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‘They still don’t have a school to go to on Monday’: Fight to reopen New School at Butterstone intensifies

John Swinney receives a petition from pupils Sol Archibald, Duncan Fairlie Tori Rennie and Ben Gilyeat.
John Swinney receives a petition from pupils Sol Archibald, Duncan Fairlie Tori Rennie and Ben Gilyeat.

The fight to reopen the New School at Butterstone intensified as parents and pupils handed a petition with more 8500 signatures to the education secretary.

A group of around twenty parents and pupils met with John Swinney in Birnam yesterday to deliver the petition and put a list of questions to him concerning official investigations prior to the school’s closure in November.

Most of the parents at the meeting are yet to find suitable arrangements for their children after the school’s board of governors announced it was to close with only four day’s notice last month.

They met for more than 90 minutes.

They called on the Scottish Government to reinstate the school and called for a public enquiry into the role statutory bodies had played in investigating complaints there.

The group also raised concerns about the way the closure itself was carried out, with pupils prevented from saying goodbye to their friends and escorted from the school by strangers rather than trained school staff.

Families were distraught as the school closed for the final time

Speaking directly after the meeting, parent Lee Archibald, 37, from Dundee, said: “He’s listened to the points concerned. For me, he now needs to go away and think about the information we have given him. What we need is an independent inquiry and I hope that is going to happen.

“But even that is not going to help the kids in the short term. They still don’t have a school to go to on Monday.”

Kevin Briggs, 46, from Stanley, whose son attended the school, said he felt that Mr Swinney was going to do all that he could “to get the school back up and running.”

“They cannot meet the needs of our pupils any other way. So we really need to sit and wait.

Shock as parents told specialist school in Perthshire will close days after damning Care Inspectorate report

“But we need to bear in mind that every day our kids are sat at home their mental health is suffering. They are regressing.

“Already there are some children that won’t make it back to the school. So all that good work – all the tax payers’ money – has all been wasted because of the way the school shut.”

Jacqueline McCallum, 50, from Perth, said she was “terribly frustrated” the school closed before these issues were given proper scrutiny.

She said: “These kids have got things wrong with them and they need help. That school was giving them the help. It’s all gone now. There’s nothing left for them. There are no provisions for these kids. They’re allowed to break the law. Why is this allowed to happen?”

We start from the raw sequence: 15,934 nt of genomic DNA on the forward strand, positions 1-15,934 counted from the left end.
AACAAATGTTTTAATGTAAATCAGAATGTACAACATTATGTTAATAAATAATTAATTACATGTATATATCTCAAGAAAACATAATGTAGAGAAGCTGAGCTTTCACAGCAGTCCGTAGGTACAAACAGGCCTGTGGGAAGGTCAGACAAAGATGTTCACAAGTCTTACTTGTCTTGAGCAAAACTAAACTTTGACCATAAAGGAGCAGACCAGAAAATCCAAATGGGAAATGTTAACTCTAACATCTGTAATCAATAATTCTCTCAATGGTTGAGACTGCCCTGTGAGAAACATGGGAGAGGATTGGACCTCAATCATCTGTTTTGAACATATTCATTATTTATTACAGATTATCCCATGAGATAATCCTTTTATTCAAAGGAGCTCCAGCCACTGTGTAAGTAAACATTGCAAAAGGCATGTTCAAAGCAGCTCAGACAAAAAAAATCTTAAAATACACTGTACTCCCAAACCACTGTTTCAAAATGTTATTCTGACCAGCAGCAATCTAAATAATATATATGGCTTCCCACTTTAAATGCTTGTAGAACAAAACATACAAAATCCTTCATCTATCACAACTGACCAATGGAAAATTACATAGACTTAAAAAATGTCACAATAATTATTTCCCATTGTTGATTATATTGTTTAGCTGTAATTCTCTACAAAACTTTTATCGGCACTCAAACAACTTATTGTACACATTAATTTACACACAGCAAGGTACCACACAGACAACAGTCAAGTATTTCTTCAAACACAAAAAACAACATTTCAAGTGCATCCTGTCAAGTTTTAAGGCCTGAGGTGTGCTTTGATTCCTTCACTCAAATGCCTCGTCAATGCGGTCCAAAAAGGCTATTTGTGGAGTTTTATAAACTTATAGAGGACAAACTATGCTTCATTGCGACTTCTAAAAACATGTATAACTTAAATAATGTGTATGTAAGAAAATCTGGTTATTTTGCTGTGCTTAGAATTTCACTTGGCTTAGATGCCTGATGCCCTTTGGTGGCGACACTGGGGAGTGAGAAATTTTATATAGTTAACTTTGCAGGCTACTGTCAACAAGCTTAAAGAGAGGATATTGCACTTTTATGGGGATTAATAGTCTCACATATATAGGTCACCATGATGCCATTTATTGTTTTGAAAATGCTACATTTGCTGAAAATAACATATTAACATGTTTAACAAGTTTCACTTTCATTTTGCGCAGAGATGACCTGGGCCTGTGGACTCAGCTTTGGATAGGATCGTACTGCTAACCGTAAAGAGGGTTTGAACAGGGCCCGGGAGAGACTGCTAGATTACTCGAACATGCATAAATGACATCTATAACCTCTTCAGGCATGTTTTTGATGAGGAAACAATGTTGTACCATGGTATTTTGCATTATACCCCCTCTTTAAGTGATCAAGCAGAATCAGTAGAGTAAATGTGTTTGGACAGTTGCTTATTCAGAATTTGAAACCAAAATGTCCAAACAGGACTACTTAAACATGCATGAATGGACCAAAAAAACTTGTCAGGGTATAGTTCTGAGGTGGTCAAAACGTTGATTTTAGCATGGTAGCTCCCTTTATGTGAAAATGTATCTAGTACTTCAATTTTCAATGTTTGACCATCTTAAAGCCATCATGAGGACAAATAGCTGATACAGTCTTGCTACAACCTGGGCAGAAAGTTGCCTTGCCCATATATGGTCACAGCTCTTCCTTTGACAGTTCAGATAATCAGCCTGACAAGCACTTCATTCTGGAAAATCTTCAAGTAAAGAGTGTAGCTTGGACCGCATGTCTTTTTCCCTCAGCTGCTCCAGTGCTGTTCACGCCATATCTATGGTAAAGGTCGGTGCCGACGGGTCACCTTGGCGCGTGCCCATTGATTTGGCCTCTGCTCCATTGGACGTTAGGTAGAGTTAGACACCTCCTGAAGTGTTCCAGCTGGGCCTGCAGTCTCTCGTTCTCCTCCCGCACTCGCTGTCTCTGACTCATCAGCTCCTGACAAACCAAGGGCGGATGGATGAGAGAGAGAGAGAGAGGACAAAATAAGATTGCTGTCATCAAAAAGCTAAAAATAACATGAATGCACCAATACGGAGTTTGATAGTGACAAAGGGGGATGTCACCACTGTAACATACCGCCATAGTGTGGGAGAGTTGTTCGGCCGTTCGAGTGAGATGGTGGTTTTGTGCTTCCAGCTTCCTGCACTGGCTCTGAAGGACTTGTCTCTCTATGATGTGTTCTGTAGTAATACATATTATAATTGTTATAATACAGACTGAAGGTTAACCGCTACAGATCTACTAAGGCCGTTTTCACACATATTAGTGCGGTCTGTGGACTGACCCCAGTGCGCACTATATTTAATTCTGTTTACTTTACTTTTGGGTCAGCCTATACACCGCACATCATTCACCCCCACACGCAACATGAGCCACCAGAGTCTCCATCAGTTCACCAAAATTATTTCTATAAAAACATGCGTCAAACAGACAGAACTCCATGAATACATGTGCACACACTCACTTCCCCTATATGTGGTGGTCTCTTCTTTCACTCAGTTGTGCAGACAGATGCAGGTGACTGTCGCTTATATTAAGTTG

Suspended headteacher at crisis-hit New School at Butterstone returns to work

A spokesperson from the school’s board of directors said: “The decision to bring an end to the school’s existence, and the experience it brought to caring for and educating the fragile children who came through its doors, was not an easy one.

“Against a precarious financial backdrop, the judgement was made by governors that, without significant additional investment, the school could not provide the level of resource required to guarantee the safety of the children in its care and that, based on the advice they had received, immediate closure was the only option.”

 

‘Abrupt’ closure may merit public enquiry

Events surrounding the closure of the New School at Butterstone may merit a public enquiry, the education secretary has said.

Speaking after meeting with parents and pupils from the school in Birnam on Friday, John Swinney also said the Scottish Government could play a role in reinstating the institution.

He said: “The parents have asked me to consider the issue of an independent inquiry into this issue and I have undertaken to consider that.

New School at Butterstone: Parents demand investigation into closure

“The parents have also asked me to look at some continuation of the New School at Butterstone and I will of course look at that, but the school was operated independently by a board, so that will require very careful consideration.”

Some parents and staff believe the statutory bodies and local authorities have deliberately tried to shut the school to save money.

The school had received positive inspections prior to 2016 but the institution had subsequently been subject to a number of improvement orders from the Care Inspectorate and Education Scotland.

Both bodies have said they were responding to significant concerns about how children were protected from harm at the school.

But the most recent investigation – which resulted in the suspension of three members of staff including head teacher Bill Colley – is believed to be over a relatively minor incident.

All three members of staff in this case have been cleared of any wrong doing and have returned to work supporting the school’s former pupils in finding new arrangements.

Mr Swinney said he was concerned to hear that many young people who attended the school had not yet secured alternative arrangements.

He said: “The focus of my attention since the closure was announced is make sure that young people had in place appropriate educational support that meets their requirements as appropriately as the New School at Butterstone.

“I have heard directly from a number of parents today that [this process] has not yet provided solutions for them, so one of the key points I will take away from today’s discussions is to focus ever more on what local authorities are putting in place in dialogue with parents.

“It’s obviously been a very abrupt closure and it is challenging to put that provision in place immediately.”

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